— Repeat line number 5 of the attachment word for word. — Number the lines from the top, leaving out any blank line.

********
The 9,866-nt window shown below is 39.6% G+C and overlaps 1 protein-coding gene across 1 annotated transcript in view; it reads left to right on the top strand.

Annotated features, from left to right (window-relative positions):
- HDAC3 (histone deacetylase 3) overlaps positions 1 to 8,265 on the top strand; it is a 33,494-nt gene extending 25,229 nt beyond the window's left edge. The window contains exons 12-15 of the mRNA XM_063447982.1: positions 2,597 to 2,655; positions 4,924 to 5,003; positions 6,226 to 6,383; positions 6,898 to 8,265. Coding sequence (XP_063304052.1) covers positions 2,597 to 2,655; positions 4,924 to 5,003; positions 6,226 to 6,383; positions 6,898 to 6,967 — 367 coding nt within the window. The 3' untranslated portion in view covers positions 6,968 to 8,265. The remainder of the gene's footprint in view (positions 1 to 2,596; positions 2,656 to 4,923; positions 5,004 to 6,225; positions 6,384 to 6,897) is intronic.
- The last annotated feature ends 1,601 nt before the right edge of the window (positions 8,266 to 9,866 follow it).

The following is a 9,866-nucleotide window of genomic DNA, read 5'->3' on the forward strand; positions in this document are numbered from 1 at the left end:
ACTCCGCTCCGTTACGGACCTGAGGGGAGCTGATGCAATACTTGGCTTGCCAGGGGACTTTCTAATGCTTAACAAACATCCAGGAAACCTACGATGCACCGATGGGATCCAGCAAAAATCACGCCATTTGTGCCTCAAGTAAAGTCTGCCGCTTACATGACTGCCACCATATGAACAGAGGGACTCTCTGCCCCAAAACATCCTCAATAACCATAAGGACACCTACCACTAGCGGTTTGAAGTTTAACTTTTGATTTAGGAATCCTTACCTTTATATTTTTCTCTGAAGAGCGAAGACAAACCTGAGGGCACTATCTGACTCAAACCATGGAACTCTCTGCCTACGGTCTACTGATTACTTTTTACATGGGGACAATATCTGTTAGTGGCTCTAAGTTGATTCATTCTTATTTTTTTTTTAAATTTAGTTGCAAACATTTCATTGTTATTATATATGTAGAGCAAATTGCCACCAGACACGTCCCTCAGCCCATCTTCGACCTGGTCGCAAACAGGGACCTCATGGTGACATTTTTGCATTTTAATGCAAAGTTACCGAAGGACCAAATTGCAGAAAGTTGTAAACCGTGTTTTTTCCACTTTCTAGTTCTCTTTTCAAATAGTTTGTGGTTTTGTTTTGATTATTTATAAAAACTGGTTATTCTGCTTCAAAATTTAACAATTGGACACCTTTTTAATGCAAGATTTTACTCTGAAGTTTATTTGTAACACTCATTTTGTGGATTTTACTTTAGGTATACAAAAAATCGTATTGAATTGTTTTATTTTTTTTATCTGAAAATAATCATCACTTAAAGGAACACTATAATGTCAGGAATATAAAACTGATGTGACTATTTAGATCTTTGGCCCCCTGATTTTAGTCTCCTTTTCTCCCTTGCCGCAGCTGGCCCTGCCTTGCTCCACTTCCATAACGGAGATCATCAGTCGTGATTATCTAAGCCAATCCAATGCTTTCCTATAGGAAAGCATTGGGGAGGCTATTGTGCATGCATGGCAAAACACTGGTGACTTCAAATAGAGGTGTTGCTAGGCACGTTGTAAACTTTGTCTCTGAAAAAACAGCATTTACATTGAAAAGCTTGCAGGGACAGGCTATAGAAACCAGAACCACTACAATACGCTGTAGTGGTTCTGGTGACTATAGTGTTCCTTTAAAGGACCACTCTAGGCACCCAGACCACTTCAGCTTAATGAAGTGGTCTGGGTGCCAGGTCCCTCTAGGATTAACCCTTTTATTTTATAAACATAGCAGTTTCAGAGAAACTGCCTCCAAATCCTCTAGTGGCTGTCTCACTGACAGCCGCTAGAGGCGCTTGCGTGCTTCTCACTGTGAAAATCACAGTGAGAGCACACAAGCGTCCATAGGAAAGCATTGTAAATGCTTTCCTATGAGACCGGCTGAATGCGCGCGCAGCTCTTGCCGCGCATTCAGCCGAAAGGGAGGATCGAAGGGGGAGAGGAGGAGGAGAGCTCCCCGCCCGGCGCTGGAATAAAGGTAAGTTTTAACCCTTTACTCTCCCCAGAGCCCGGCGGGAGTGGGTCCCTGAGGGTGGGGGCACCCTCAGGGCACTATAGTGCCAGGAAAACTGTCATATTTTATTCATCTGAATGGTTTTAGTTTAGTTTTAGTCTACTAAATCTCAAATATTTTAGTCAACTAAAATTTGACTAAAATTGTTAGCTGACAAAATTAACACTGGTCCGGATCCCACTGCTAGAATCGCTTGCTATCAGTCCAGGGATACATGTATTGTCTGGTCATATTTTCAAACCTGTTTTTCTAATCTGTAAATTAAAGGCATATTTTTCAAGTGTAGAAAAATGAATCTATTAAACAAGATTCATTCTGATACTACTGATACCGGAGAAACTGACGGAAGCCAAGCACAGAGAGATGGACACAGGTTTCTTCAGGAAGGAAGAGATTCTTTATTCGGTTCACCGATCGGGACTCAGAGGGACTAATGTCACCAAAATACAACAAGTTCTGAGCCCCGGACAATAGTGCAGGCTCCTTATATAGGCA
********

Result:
The following is a 9,866-nucleotide window of genomic DNA, read 5'->3' on the forward strand; positions in this document are numbered from 1 at the left end: